Build your qualifications

Planning & Advising

If you are interested in pursuing a career in the health professions, then you’ve come to the right place! Mount Holyoke College offers top-notch academic preparation, research and internship opportunities. A liberal arts education is valued by health profession schools, and MHC has a well-deserved, excellent reputation. The Office of Pre-Health Programs provides information, resources, events, and advising to support you in your choices and through the application process. This document is designed to introduce things you should consider as you plan for a career in the health professions. We work with students interested in all the health professions, and thus our recommendations here are general. Speak with an advisor about your specific interests and questions.

Envisioning the future:  What does a qualified applicant look like?

  • Prerequisite courses complete (or nearly complete)
  • Strong GPA
  • Strong score on entrance exam
  • Knowledge of the profession; commitment to the profession
  • Experience in intended field
  • Commitment to serving others
  • Research experience
  • Leadership skills
  • Strong, diverse letters of recommendation
  • Stands out by showcasing their particular interests, skills, experiences, etc.

How do I get there?  Tips for becoming well qualified....... 

  • As soon as you know you have an interest in the health professions, begin a collaboration between you and your academic advisor, and you and your pre-health advisor. Learn what you need to accomplish, then design and implement a plan for doing so.
  • Sign up for the pre-health mailing list, and attend health professions workshops and events.
  • Explore academics and pick a major you love. A liberal arts background will serve you well.
  • Understand what courses are required, and have a plan for fulfilling them in a timely manner.
  • Understand the timetable for preparation, and plan for fitting that timetable with your goals.
  • Be flexible and willing to change your plans and goals.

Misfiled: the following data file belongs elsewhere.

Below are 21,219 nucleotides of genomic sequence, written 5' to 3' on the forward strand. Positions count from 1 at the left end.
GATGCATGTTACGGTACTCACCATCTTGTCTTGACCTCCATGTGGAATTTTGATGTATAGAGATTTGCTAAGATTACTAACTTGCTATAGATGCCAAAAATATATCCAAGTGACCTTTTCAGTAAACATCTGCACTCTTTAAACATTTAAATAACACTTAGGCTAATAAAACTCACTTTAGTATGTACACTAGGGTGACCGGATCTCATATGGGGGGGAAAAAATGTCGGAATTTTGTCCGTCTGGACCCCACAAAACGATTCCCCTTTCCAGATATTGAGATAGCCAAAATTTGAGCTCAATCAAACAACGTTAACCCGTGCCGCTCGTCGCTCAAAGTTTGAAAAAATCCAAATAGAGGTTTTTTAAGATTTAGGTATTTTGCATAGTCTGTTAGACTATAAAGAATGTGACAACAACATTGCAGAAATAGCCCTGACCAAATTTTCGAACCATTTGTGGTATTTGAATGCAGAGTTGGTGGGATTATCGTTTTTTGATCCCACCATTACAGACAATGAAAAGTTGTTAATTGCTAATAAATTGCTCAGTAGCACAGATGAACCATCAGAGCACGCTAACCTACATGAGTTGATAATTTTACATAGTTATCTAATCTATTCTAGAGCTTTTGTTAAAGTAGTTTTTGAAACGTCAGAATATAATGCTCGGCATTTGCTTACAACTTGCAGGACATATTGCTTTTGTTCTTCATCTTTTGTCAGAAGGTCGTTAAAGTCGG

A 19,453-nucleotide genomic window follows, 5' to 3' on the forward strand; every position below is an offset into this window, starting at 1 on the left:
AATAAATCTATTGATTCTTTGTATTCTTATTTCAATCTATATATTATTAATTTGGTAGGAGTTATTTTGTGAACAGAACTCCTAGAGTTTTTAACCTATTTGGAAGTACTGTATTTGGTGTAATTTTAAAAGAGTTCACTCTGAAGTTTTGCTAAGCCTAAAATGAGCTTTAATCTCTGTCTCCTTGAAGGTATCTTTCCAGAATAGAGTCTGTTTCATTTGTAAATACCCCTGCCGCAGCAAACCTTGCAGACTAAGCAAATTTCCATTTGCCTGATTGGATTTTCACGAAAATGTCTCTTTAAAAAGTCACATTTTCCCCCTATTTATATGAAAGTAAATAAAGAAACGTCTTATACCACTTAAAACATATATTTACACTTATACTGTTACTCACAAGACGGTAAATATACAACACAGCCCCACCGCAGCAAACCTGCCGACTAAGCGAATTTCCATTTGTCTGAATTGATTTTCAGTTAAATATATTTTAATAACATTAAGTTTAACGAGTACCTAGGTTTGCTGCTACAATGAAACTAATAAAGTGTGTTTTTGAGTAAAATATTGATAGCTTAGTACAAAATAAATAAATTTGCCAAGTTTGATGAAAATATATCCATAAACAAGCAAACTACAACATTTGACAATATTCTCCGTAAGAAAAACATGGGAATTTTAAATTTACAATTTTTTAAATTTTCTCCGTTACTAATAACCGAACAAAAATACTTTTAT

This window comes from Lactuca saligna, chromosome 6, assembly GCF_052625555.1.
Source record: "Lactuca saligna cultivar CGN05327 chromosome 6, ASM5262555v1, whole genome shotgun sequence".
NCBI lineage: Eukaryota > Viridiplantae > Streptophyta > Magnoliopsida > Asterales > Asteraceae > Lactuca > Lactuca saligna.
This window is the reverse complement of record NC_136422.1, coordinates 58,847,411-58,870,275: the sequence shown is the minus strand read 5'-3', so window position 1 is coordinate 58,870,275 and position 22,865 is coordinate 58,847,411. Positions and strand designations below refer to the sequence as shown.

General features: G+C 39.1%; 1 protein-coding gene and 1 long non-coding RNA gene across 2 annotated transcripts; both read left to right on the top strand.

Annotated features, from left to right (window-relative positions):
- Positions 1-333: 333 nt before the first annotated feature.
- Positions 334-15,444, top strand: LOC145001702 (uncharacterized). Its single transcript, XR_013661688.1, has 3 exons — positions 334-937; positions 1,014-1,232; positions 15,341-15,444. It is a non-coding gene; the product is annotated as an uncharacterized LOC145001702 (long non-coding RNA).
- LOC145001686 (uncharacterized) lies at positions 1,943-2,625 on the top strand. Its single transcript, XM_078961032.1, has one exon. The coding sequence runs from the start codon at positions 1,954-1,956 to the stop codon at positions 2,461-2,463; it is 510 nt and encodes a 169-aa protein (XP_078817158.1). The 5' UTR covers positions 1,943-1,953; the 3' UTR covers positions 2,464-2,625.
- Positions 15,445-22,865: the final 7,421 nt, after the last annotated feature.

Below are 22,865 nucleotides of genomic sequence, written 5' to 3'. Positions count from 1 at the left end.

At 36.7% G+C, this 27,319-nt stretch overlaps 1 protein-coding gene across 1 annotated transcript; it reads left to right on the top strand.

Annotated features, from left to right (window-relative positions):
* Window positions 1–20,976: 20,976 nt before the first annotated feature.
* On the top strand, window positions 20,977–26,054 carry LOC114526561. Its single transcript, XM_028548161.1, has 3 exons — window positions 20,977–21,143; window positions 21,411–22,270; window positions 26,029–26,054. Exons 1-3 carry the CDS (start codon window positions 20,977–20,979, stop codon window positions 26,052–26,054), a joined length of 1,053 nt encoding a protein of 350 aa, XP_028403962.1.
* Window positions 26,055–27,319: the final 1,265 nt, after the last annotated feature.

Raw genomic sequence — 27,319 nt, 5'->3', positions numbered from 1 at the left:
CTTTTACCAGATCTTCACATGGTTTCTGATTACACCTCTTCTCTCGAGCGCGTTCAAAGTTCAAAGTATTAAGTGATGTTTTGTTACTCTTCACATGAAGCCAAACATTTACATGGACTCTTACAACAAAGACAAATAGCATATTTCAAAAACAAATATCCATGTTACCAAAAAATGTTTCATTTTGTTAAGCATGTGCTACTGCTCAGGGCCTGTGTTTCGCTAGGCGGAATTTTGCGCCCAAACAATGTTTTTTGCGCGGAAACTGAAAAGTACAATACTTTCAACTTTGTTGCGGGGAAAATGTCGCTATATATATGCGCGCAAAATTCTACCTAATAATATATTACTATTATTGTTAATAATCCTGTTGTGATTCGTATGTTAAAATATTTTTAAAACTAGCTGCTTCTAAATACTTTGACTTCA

• Get experience in the field you hope to enter. This is important. Really important. Connect with patients and practitioners.
  • Do a research project. It doesn’t have to be in a medical field, or even science. Independent research demonstrates your problem-solving and analysis skills.
  • Become a leader on campus. Be open to things you have not previously considered.
  • Find your passion and stand out by pursuing it. This looks different for everyone but may be through honors work, study abroad, summer study, internships, community service, leadership, athletics, campus involvement – wherever your strengths and interests lie.
  • Write. A lot. This is even more important for those who dislike writing and tend to avoid it.
  • Be critical/patient/honest/optimistic with yourself. There will be ups and downs, successes and disappointments. Use them to evaluate your intentions and adjust your planning.
  • Take a deep breath. Take your time. Preparing for professional school is a marathon, not a sprint.
  • Ask for help from many sources, and meet with a pre-health advisor early and regularly.
  • International students face a special set of challenges in gaining entrance to U.S. professional school. If you are an international student, contact the pre-health office to discuss options.

Selecting and planning courses

  • Many first-year students will begin with biology and chemistry, from among the pre-requisite courses for professional schools. However, your choice of courses should be based on major(s) you are interested in, the profession you hope to enter, and your high school preparation in specific disciplines. Discuss your choices with your academic advisor and a pre-health advisor.
  • Select a balanced course load. Most students are well served by balancing some science and math courses with courses in the social sciences, arts, and humanities.
  • Challenge yourself, but also maximize your chances to succeed.
  • Avoid becoming overcommitted/overwhelmed.
  • Ask for help (PLUMS mentors, faculty office hours)
  • Make yourself aware of MHC pre-requisites (For example, pre-requisite courses for Biol 230: Cell and Molecular Biology are Biol 200 and Chem 201.)
  • The Five College Program in Culture, Health and Science offers a certificate designed to complement a traditional major. Pre-health students may be interested in using the CHS course list to find interesting courses outside of pre-requisites, even if you do not intend to pursue the certificate. Find out more at


To make an appointment, see Jackie in Clapp 125 or call 413-538-3389.